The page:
Well done, Wal-Mart
Success speaks for itself, but sometimes it uses a subtle language. The success of a store is usually measured by P&L - the ever menacing Profit and Loss statement, where customers, staff, products and services are reduced to entries on a spreadsheet.
Do the fat cat stockholders drive top dollar cars? Are the headquarters decorated with silk wallpaper and live orchids?
In this day and age, when corporate excess is proving to be at the expense of the consumer and the minor stockholders, it is comforting to have examples other than Enron to go by. Wal-Mart, for instance. When corporations were asked to turn over their books recently for a government examination, Wal-Mart did so without hesitation. The headquarters in Arkansas, center of the world's largest retail business, consists of basic cubicles, harkening back to the days of the late, great and plain-spoken Sam Walton, founder of the chain, who stressed an everyday approach for ordinary people.
But the books and the P&L are only the tail end of the story - they don't explain how the numbers got there, just what the numbers are. The real secret of its success is in the associates - those men and women in their blue smocks who meet you at the door, help you find your item, take your money, then, if needed, help you get your purchase to the car.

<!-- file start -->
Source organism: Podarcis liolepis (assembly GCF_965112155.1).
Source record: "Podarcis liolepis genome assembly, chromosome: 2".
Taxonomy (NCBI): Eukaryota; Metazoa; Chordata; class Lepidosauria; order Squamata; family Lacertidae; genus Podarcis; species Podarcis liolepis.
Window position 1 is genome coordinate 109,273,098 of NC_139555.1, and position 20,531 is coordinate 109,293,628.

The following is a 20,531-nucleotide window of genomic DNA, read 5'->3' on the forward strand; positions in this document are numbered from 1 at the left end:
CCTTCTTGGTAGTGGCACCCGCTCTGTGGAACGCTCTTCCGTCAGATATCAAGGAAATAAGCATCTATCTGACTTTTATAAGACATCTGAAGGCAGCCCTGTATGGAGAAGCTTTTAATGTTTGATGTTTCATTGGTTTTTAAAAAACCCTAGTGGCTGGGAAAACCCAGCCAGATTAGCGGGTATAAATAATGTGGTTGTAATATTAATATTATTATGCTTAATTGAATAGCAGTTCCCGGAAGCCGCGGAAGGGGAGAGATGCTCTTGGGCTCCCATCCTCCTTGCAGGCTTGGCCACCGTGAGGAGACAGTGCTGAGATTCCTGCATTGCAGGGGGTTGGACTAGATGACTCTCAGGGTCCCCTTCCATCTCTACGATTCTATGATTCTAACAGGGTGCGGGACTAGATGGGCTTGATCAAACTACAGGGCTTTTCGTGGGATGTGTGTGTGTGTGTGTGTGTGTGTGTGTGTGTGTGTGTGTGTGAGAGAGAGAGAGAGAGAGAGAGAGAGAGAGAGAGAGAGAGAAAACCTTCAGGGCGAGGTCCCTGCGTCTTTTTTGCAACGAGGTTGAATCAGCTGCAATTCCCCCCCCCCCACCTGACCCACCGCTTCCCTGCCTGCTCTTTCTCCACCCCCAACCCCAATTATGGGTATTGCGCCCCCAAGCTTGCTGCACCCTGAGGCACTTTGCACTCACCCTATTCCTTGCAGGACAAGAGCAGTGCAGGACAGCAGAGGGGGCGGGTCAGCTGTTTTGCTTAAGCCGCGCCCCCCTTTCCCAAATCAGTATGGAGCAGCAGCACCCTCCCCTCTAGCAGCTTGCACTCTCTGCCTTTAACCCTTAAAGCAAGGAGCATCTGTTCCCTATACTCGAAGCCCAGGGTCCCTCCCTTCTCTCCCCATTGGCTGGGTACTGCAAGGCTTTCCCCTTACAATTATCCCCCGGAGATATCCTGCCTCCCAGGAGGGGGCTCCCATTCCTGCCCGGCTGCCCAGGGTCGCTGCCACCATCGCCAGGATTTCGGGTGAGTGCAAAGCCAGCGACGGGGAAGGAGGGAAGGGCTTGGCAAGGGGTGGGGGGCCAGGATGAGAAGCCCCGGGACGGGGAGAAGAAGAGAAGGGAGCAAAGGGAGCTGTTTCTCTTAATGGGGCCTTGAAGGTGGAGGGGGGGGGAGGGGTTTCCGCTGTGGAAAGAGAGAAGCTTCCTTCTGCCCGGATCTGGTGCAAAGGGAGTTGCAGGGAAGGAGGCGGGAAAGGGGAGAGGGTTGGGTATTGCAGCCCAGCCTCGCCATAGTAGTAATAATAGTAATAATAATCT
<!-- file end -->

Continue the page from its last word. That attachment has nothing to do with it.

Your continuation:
Yesterday, the Wal-Mart in Andalusia honored those employees who have been with the store since its beginning, some 15 years ago. Normally, at a 15-year anniversary, there are three, maybe four employees to honor. In Andalusia - there were 23.
It is a remarkable number, and one that speaks volumes of both the management and the associates. This is a company that treats its employees well, and these are employees who respond with years of loyal service. We offer our congratulations to both store and employees for their long and dedicated relationship. To paraphrase Sam Walton himself, you are ordinary people doing extraordinary things.